Other proponents, such as American unions, have argued that jobs will be created in producing the pipeline as well as installing it. Other sources say that the pipeline has already been produced — anticipating a US approval — and the pipe is THINNER than normal to save some money. TransCanada admitted to that! It would appear that the Canadian oil industry thinks that they have the US Government in their pockets just as the US oil industry does. The pipe will be at high pressure and will be passing through an active seismic zone, which experienced a 4.3 earthquake in 2002. I did read a technical article written by a person identifying himself as an engineer giving some technical reasons as to why the pipeline had to be thinner but, frankly, the article didn’t make much sense to me, and didn’t touch on the poor safety record that the oil industry has. There has already been many studies showing that the increase in jobs isn’t anywhere near what the oil industry is claiming. For example, they were counting jobs on the basis of one person for one year counts as 1 job. One person hired on for two years is 2 jobs! Goodness, I held the same job for 32 years. So, I would count as 32 jobs?
So far, it seems to me that it is simply too dangerous to too many Americans to allow a pipeline through the Ogallala Aquifer, One disaster is all we would need to recognize that this was a horrible idea. Trying to round-up spilled oil is almost as bad as trying to round-up leaked radiation.
From what I have read, it isn’t at all clear that we even need it, and, I haven’t been able to find any information on why the pipeline isn’t simply put somewhere else (other than the cost).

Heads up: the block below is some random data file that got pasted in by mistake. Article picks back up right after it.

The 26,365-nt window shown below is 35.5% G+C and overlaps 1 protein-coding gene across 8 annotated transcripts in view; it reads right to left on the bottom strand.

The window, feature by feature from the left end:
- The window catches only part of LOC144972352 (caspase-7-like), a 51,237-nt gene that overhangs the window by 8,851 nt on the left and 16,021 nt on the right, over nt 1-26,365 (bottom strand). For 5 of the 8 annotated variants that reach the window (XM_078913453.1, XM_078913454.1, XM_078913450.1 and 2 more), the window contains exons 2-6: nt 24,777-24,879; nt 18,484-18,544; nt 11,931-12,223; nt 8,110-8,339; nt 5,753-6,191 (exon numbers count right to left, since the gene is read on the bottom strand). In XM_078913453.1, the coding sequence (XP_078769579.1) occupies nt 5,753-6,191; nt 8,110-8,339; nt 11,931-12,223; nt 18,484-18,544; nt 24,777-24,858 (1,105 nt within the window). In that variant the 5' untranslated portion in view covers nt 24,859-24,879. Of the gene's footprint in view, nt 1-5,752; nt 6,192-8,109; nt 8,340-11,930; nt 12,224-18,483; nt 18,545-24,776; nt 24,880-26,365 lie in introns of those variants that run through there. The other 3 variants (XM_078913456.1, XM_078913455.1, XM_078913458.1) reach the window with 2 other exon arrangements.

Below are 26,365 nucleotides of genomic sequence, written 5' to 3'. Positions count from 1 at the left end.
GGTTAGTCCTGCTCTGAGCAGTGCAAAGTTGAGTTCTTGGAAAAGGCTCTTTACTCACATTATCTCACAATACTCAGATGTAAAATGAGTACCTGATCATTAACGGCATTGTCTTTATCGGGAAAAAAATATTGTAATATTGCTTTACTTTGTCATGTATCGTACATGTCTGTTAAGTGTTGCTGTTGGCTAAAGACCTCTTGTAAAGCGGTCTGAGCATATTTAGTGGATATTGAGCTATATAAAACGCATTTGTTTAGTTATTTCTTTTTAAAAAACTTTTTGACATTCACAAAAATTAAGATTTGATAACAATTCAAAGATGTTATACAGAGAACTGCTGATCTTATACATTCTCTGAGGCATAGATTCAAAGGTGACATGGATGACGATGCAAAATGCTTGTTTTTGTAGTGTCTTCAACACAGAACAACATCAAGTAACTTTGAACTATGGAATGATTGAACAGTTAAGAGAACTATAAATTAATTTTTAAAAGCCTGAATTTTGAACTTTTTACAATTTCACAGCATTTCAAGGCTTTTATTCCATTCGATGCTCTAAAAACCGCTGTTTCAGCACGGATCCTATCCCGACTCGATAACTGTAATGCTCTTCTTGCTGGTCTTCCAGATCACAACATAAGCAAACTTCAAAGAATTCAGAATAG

Oil is a commodity. It pretty much doesn’t matter if we buy from Canada, Mexico, or Russia. The oil companies are very politically correct: they don’t care if you are Christian, Jew, Muslim, Canadian, American, Saudi, etc. You want the oil? You’ll pay the price! The price will be whatever the oil producing nations want to charge. We are addicted to the oil, but, guess what, the sellers are addicted to the money! Even if we agreed to let the pipeline go across the US, it certainly would not be in the interest of, say, Exxon to let the price go down. Exxon is in the habit of making money — lots of it — for their shareholders and they are not about to be come altruistic! So, the price of oil will stay the same, or go up, no matter what we do.
Further, China is a recent entry into the ranks of oil buyers. Their industry is expanding so much that they are willing to buy virtually every drop of oil produced. That is a guarantee that the price will remain high — and go higher.
I am sorry for speaker of the house, John Boehner who stands to lose huge sums of money if the project does not carry through. That is one of those interesting things. Insider trading is legal for our congressmen and congresswomen. So he has done nothing wrong — but it sure seems unethical. This could be one reason he is pushing it so much. But for those outside of congress, this pipeline in the proposed location is a terrible idea. President Obama canceling it was exactly what was called for.
PS: I am not really sorry for John Boehner — that was a lame attempt at sarcastic humor.